The federal government has lastly determined to bury the notorious retrospective modification to the Earnings Tax Act

Nine years after it was incorporated into the law books and seven years after the ruling Bharatiya Janata Party pledged to get rid of it in parliament, the government finally had the brains to abolish the notorious retrospective amendment to the income tax law. The Taxation Laws (Amendment) Bill 2021, passed by the Lok Sabha on Friday, amends the Income Tax Act 1961 and the Finance Act 2012 to essentially remove the latitude for retroactive tax claims by the authorities.

According to the new law, based on the aforementioned retrospective amendment, no tax claim will be levied in the future for the indirect transfer of Indian assets if the transaction was carried out before 28th 2012, received the formal approval of the Indian President and became law). As Finance Minister Nirmala Sitharaman noted in parliament during a debate on the bill, the 2012 law, introduced by then Finance Minister Pranab Mukherjee, was “illegal and bad for investor sentiment”.

The finance minister also admitted that there had been up to 17 legal disputes due to the tax deduction act, which were initiated after the tax office in the Vodafone case at the Supreme Court lost the tax claim for an indirect asset transfer. The Supreme Court ruled in 2012 that the tax may not be levied on the indirect transfer of shares in foreign companies.

The tax claim on the “indirect transfer” of assets – where the transaction takes place outside of Indian tax jurisdiction but covers underlying assets in India – has been thoroughly debated in Indian courts – where even the Supreme Court has done so in favor of taxpayers and against Government – as well as several international appeal forums in which the government also failed to take a stand.

The retroactive effect of the clarifying change – the law was changed in 2012 with effect from 1961 – has been widely condemned by all stakeholders, especially foreign investors, who have rightly accused that such changes violate the principle of tax security and India. damage image as an investor-friendly nation. India’s stubborn refusal to adhere to various bilateral investment treaties has also further damaged its hard-won reputation as a nation with the rule of law and due process with sufficient institutional protections to contain the exaggeration or whims of the executive.

What is still inexplicable is why it took the government – particularly that of the BJP, which criticized the retrospective change in the opposition as synonymous with “tax terrorism” – so many years and so many humiliating defeats in courts and arbitration forums to make sense . The bill passed includes a clause to return the money seized from the litigants – Vodafone PLC and Cairn Energy – without interest, an offer these companies may not accept given the magnitude of the damage and financial loss over the years.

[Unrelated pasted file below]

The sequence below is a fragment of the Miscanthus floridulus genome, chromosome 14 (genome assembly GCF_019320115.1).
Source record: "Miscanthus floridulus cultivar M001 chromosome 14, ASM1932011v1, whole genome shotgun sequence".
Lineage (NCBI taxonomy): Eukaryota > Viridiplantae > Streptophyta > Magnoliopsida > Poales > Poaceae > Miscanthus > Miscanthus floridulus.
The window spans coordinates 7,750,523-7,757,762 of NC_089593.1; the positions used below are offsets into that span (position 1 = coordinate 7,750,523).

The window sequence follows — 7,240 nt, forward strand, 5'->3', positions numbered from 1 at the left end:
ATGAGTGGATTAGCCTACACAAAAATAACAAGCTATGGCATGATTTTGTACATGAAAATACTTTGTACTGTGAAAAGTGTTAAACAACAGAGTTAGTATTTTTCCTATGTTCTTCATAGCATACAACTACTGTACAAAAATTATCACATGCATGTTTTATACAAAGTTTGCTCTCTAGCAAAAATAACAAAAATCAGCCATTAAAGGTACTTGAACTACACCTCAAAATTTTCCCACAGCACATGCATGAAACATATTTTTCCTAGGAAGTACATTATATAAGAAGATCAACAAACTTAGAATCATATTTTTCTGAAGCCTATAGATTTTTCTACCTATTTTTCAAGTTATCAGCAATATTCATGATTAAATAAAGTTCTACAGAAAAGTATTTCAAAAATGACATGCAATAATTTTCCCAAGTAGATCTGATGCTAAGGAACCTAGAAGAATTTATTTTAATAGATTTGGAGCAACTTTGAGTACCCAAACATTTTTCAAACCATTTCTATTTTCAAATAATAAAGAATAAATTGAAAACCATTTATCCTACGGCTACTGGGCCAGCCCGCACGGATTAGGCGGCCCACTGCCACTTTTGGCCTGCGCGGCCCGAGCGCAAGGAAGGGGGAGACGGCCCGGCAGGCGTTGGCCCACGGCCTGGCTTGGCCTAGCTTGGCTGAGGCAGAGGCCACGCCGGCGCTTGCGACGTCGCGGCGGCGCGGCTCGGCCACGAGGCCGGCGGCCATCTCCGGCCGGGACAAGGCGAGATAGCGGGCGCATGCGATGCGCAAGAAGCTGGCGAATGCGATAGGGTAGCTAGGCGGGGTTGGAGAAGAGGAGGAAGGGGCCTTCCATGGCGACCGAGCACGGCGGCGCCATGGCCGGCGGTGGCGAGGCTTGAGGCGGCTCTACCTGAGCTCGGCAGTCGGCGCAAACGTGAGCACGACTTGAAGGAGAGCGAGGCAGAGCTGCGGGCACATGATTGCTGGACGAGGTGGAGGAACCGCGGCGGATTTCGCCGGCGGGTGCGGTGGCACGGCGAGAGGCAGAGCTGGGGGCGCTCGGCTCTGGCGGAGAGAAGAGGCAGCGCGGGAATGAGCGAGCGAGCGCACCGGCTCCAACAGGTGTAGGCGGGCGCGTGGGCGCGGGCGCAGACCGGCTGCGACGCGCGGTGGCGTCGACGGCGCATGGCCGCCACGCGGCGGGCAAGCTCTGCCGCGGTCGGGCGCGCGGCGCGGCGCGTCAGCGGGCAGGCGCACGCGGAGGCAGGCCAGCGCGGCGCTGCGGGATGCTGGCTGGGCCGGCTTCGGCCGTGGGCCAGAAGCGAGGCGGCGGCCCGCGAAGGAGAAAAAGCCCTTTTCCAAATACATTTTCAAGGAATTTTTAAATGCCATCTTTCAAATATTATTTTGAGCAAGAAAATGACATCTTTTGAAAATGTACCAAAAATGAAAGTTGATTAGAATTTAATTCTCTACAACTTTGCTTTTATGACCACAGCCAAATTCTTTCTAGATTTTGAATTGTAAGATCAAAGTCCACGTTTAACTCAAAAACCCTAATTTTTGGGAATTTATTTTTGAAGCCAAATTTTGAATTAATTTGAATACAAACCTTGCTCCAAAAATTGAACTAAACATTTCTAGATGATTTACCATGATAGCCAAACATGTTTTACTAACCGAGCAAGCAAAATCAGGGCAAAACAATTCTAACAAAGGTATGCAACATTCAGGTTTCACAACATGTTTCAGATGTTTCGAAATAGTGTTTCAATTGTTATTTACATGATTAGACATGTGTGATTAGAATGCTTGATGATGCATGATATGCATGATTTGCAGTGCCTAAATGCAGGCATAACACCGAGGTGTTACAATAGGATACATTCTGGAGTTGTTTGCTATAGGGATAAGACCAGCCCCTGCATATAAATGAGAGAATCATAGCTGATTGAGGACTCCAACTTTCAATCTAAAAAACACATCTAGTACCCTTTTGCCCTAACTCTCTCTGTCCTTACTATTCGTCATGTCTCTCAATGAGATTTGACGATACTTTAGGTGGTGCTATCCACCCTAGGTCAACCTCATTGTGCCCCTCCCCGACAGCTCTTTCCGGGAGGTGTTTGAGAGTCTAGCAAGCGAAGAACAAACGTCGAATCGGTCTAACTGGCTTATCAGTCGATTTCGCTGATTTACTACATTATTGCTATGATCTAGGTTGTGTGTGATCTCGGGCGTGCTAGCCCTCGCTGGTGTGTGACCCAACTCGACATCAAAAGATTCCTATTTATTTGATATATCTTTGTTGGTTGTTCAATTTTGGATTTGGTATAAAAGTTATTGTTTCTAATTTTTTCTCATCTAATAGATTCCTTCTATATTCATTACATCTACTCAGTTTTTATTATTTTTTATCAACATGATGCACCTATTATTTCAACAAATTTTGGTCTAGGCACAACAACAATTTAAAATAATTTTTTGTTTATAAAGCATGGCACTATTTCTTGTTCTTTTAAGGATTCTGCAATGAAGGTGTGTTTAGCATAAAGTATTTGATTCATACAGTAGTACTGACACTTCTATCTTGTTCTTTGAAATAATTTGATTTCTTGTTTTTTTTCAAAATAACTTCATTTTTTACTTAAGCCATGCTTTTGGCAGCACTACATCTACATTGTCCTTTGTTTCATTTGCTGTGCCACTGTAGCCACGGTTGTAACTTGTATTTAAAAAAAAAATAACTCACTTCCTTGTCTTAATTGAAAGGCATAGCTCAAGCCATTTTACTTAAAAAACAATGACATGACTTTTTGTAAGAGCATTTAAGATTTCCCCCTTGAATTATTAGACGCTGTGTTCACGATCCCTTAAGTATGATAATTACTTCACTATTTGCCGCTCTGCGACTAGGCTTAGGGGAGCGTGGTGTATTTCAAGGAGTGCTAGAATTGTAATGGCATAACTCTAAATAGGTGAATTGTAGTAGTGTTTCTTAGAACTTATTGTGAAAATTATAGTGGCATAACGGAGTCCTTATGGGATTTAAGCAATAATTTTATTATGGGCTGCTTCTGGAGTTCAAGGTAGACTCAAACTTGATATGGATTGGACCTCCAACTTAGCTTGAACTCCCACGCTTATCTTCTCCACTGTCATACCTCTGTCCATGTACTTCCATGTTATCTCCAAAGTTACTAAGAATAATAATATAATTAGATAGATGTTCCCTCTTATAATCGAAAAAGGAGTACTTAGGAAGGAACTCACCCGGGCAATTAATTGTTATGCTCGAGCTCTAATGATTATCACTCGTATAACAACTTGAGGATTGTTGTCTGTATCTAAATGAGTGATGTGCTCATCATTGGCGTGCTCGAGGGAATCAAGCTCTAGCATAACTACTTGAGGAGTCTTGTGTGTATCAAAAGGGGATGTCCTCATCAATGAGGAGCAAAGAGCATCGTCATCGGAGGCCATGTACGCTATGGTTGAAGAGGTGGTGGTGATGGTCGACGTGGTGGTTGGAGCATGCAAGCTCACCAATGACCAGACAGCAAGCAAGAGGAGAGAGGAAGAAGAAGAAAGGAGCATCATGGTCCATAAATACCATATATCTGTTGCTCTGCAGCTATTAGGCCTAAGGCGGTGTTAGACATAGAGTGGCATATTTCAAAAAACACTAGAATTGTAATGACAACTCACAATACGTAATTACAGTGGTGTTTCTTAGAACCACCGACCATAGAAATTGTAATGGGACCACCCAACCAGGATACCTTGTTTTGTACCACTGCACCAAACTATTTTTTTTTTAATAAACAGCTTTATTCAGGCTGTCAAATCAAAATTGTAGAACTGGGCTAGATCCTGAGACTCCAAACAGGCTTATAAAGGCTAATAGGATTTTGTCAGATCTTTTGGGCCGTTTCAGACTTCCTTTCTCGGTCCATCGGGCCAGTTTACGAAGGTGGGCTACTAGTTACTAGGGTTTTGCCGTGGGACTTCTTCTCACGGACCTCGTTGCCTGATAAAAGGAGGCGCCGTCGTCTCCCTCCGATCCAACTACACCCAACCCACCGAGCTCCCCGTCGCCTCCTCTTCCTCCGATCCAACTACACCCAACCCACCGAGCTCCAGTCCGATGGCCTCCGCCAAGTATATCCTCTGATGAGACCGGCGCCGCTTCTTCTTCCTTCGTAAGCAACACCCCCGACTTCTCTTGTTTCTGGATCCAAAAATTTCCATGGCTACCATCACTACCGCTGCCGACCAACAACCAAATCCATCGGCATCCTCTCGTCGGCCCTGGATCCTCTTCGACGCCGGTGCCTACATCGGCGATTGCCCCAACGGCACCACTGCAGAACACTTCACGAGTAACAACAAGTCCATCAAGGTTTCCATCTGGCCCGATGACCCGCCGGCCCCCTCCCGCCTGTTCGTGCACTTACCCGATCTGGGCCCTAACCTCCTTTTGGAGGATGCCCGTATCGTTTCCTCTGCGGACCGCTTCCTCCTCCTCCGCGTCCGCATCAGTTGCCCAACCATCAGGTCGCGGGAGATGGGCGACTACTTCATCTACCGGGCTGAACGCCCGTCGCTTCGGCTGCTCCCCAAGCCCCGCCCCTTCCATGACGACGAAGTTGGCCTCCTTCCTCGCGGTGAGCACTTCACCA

A close reading of the draft law also leads to the conclusion that the government has not fundamentally changed its mind with regard to such retrospective demands, but that these specific demands made by the 2012 amendment are no longer upheld. This does not end the uncertainty for international investors, as the finance minister claimed in parliament.

As the Union’s finance minister TV Somanathan said, India “only decides” to end the dispute and not to give up its “right to taxes”. Indeed, this “right to tax” argument, which has been the lynchpin of the government’s defense in multiple courts, has not been challenged by petitioners, courts or arbitration tribunals. You have all pointed out time and again that a retrospective change in the law that effectively converted a legal and tax-compliant transaction into an illegal one a year later was inherently illegal and untenable.

It is clear from the wording of the law and the following declaration that the government is dropping the controversial amendment after it has lost all possible legal remedies and with the threat of global humiliation through the confiscation of their assets abroad by litigants seeking their awards. That’s a shame. One would have thought that the government would have been doing a real soul search to see how they respond to negative judgments and awards. The default option was to appeal any negative decision.

From 2018-19, there were over 4.8 lakh tax cases pending in the courts, many for very small amounts where litigation costs far exceeded any potential income. Political leadership – the BJP was no different from Congress in this regard – tended to blindly follow the advice of bureaucrats without focusing on the major reputational damage and potential investment losses from such litigation. It is time to hold officials accountable.